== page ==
Sunday, March 01, 2015
Book #9: Night
Early on, Wiesel tells of a man from his village who had been shot and left for dead by the Gestapo while he was traveling through Poland. Moishe returned to the village and tried to warn people.
He spoke only of what he had seen. But people not only refused to believe his tales, they refused to listen. Some even insinuated that he only wanted their pity, that he was imagining things.
And then Wiesel makes his own record of events in the hope that people would listen and believe and keep them from happening again. We want to keep them from happening again.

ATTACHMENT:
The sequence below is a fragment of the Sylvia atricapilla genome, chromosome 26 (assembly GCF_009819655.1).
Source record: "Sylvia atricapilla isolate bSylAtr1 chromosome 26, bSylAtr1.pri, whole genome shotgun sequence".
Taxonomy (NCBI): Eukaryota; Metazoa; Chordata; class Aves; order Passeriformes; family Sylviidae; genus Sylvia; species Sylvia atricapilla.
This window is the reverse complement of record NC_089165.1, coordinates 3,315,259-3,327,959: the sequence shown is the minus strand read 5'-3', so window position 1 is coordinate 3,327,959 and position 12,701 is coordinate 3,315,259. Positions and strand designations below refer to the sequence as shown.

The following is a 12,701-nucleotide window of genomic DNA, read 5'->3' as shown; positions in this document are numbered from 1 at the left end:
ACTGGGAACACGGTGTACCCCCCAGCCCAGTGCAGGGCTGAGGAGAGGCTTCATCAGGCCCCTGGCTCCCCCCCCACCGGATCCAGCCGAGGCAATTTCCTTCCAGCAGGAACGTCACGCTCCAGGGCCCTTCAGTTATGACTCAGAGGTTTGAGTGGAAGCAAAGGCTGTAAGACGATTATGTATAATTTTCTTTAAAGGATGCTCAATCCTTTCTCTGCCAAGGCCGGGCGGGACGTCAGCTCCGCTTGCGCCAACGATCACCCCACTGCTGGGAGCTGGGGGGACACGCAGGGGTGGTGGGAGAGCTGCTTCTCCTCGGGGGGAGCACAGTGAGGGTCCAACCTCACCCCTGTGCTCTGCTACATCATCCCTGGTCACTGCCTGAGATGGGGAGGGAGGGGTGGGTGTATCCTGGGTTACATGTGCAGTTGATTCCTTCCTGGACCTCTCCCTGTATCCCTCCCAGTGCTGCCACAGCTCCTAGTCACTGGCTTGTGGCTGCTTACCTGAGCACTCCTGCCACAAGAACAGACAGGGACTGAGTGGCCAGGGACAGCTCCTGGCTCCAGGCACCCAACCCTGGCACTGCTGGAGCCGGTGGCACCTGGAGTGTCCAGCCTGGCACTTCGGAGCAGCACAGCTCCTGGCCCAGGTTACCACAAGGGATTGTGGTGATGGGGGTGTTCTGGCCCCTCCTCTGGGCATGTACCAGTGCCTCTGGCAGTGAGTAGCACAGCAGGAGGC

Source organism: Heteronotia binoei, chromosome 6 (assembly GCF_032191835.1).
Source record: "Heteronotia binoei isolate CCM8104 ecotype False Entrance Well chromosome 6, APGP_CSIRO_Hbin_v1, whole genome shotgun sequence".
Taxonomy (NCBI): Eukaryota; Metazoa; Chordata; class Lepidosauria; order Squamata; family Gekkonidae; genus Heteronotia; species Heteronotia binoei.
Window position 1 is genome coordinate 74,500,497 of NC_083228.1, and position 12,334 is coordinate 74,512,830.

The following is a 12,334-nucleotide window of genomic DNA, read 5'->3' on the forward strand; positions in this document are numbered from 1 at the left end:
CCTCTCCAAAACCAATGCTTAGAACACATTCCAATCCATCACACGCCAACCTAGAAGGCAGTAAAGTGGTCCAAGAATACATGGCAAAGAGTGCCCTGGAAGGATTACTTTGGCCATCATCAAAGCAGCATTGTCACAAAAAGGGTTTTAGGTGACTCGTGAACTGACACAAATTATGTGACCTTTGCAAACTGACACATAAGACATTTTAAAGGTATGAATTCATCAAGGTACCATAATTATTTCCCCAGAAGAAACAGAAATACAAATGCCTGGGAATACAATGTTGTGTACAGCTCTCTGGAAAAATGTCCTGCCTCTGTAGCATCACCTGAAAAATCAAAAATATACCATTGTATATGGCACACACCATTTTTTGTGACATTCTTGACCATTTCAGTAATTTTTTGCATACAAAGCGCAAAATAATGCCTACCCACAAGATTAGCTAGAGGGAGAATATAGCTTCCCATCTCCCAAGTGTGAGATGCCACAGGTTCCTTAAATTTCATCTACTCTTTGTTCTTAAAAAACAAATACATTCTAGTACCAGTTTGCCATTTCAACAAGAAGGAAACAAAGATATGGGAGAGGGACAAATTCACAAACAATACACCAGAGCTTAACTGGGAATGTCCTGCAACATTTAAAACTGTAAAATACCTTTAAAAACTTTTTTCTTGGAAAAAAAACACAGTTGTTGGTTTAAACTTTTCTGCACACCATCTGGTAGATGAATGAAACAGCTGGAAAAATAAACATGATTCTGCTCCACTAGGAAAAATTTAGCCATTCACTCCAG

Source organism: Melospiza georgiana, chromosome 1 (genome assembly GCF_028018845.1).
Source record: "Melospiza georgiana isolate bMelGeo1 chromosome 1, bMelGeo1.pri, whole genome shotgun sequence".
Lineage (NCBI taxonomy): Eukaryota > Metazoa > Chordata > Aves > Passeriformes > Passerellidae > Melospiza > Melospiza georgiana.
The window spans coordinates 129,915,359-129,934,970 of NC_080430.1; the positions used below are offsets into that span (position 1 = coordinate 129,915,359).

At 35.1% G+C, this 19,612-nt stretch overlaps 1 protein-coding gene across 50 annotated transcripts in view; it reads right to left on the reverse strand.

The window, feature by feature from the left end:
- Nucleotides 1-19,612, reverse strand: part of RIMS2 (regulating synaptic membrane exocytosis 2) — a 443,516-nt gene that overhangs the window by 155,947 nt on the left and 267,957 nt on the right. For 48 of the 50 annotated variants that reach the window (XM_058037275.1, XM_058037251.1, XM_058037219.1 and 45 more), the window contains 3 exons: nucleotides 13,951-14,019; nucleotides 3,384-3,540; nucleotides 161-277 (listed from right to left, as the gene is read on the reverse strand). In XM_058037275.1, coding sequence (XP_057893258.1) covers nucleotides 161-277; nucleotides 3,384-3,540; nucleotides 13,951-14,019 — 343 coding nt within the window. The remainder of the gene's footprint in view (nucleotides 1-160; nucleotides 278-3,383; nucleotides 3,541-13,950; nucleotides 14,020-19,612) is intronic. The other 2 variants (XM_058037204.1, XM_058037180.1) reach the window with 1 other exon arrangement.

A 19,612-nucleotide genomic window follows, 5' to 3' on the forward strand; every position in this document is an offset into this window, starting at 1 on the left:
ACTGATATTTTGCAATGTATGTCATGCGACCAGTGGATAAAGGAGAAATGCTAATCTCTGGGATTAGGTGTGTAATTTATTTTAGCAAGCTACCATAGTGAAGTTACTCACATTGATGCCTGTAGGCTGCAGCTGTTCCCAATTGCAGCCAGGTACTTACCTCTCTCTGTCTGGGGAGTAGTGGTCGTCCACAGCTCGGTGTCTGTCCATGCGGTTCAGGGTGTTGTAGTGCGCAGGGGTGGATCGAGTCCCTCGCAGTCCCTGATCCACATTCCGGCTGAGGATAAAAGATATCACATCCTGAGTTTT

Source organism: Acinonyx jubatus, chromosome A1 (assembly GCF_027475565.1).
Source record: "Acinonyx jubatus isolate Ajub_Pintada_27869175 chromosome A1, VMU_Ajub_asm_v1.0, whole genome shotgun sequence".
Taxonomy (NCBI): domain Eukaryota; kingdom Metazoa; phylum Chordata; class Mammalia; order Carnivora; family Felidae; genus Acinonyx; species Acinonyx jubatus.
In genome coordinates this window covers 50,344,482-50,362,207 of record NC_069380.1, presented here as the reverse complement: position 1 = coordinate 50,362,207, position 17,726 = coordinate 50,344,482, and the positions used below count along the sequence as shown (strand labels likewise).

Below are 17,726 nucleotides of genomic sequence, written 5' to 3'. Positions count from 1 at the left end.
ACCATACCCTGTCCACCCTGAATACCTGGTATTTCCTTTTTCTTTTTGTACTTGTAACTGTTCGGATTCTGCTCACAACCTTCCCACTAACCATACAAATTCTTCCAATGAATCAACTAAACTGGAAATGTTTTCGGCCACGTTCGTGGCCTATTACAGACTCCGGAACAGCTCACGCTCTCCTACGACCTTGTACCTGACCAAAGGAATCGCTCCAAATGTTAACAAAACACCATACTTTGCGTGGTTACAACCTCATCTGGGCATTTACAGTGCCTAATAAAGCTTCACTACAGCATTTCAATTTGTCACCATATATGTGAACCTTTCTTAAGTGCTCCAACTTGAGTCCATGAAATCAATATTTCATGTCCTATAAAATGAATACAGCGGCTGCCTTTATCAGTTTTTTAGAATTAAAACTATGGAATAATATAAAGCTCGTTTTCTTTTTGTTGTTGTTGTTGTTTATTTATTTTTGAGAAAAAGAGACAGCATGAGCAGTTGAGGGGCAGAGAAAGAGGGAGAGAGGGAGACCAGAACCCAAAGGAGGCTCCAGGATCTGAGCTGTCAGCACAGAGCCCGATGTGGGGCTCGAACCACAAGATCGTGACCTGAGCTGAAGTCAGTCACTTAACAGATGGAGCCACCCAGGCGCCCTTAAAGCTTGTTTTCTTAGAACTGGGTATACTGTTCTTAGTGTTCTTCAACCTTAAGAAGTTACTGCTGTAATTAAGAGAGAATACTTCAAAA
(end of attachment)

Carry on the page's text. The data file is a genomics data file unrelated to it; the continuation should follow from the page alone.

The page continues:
But it is not as easy as it sounds.
I believe these are two reasons why: We hear stories we don't believe but should, like Moishe's, and we hear stories we shouldn't believe but do, like the stories the Nazis told themselves about Jews (and Roma, and homosexuals, and Jehovah's Witnesses, and so on).
Sometimes we underestimate a real enemy. Sometimes we create enemies out of people who are not our enemies.
At the end of the edition of Night that I read is the text of the Nobel Peace Prize acceptance speech Wiesel gave in 1986. "Wherever men and women are persecuted because of their race, religion or political view," he said, "that place must--at the moment--become the center of our universe."
May we always strive to be there and on the side of the persecuted, and watch carefully that we do not become the persecutors ourselves.